8. Put it all Together
After you import your footage, finding your content is your first job. Here are a few things to remember: lose anything that is not vital, stick with the story’s heart, but leave in emotional details.
Next, add a b-roll (that video footage showing what the interview is talking about). It covers your edit and can make the story more interesting. Adding music can bring out the emotion once you have your story and b-roll. Check out some online stock music sites like Music Bakery or Audio Jungle.
Our best advice for editing? Get feedback. Show your cuts to people who you know will be honest. Ask them if the story makes sense and if the content is compelling.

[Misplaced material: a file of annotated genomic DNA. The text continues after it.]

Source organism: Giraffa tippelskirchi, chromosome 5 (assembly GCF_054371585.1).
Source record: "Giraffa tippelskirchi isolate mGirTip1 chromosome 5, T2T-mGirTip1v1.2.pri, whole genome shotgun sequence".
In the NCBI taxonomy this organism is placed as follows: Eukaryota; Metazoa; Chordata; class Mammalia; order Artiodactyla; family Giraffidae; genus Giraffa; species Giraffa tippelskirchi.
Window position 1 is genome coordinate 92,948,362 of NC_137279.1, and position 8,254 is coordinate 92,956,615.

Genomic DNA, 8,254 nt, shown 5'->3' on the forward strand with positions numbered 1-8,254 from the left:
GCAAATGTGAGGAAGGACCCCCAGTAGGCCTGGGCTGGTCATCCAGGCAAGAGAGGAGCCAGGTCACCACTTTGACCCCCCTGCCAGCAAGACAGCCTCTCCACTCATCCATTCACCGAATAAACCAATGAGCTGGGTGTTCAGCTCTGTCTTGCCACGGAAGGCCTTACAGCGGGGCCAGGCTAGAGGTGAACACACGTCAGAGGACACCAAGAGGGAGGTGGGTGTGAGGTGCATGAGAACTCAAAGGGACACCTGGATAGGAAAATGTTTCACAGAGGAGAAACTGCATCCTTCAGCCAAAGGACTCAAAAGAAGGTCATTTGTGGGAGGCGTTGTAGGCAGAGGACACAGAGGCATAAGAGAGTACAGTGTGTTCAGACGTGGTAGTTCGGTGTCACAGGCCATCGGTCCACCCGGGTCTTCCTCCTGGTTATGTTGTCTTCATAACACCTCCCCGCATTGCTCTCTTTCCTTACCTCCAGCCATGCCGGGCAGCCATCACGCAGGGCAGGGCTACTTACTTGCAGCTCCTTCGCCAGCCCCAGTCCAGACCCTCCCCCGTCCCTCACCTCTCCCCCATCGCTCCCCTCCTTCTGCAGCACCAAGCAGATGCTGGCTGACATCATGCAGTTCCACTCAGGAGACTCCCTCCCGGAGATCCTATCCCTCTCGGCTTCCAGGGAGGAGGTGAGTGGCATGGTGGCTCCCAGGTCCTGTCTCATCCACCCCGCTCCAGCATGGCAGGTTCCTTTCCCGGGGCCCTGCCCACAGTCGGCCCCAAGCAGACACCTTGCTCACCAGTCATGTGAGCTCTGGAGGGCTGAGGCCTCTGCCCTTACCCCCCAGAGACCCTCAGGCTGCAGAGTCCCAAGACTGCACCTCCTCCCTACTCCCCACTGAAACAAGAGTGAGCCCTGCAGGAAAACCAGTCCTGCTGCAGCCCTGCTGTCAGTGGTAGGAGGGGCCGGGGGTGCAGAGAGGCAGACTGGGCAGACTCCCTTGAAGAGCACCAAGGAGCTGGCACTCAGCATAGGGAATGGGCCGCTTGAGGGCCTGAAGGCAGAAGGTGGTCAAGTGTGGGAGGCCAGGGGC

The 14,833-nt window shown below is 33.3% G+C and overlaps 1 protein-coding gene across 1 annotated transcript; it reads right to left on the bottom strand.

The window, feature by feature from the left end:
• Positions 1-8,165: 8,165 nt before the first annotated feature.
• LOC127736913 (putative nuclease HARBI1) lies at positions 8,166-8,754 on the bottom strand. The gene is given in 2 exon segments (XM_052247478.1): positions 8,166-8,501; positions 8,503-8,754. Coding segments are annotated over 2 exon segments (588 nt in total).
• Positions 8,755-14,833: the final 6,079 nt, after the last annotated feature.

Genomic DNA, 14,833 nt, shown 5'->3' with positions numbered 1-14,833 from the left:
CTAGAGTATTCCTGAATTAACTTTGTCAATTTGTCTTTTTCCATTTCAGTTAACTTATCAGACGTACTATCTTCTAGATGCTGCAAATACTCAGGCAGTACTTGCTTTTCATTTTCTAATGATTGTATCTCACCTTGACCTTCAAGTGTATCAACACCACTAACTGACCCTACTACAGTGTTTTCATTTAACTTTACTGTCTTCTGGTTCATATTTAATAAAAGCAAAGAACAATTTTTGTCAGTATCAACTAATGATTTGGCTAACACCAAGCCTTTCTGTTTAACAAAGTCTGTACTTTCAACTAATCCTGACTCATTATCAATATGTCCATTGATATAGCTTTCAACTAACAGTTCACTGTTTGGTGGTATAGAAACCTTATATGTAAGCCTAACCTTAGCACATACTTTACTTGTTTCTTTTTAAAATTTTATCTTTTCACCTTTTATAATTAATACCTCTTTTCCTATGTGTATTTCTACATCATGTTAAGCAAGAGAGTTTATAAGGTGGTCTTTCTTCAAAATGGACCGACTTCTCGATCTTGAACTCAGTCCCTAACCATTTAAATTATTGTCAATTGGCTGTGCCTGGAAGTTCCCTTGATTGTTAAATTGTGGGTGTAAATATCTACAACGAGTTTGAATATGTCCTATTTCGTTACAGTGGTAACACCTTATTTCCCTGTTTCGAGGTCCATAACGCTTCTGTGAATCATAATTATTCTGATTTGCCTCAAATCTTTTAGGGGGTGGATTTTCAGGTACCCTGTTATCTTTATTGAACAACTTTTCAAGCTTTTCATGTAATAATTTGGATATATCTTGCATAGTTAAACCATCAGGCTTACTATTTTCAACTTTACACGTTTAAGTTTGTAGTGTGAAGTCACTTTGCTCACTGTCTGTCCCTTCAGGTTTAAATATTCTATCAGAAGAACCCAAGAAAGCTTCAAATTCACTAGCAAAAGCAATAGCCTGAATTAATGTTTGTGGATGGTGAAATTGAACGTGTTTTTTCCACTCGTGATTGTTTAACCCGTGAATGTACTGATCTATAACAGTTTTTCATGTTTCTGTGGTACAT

Do-it-yourself (DIY) videos are commonplace, especially in nonprofits and ministries. It’s an excellent opportunity to make a deeper connection with your audience.
Remember, the most important thing is always to be ready to capture moments when they come along. If you want to learn more about the world of DIY videos, there are many great resources online. Check out vimeo.com/videoschool for some great tutorials.
Mike Sukraw is CEO/producer and Kristin Sukraw is president of Reliant Studios, a video production company based in Lincoln and Omaha, Nebraska, specializing in helping organizations achieve their goals through creative video communication. This is an excerpt from the 2014 Winter edition of Outcomes Magazine.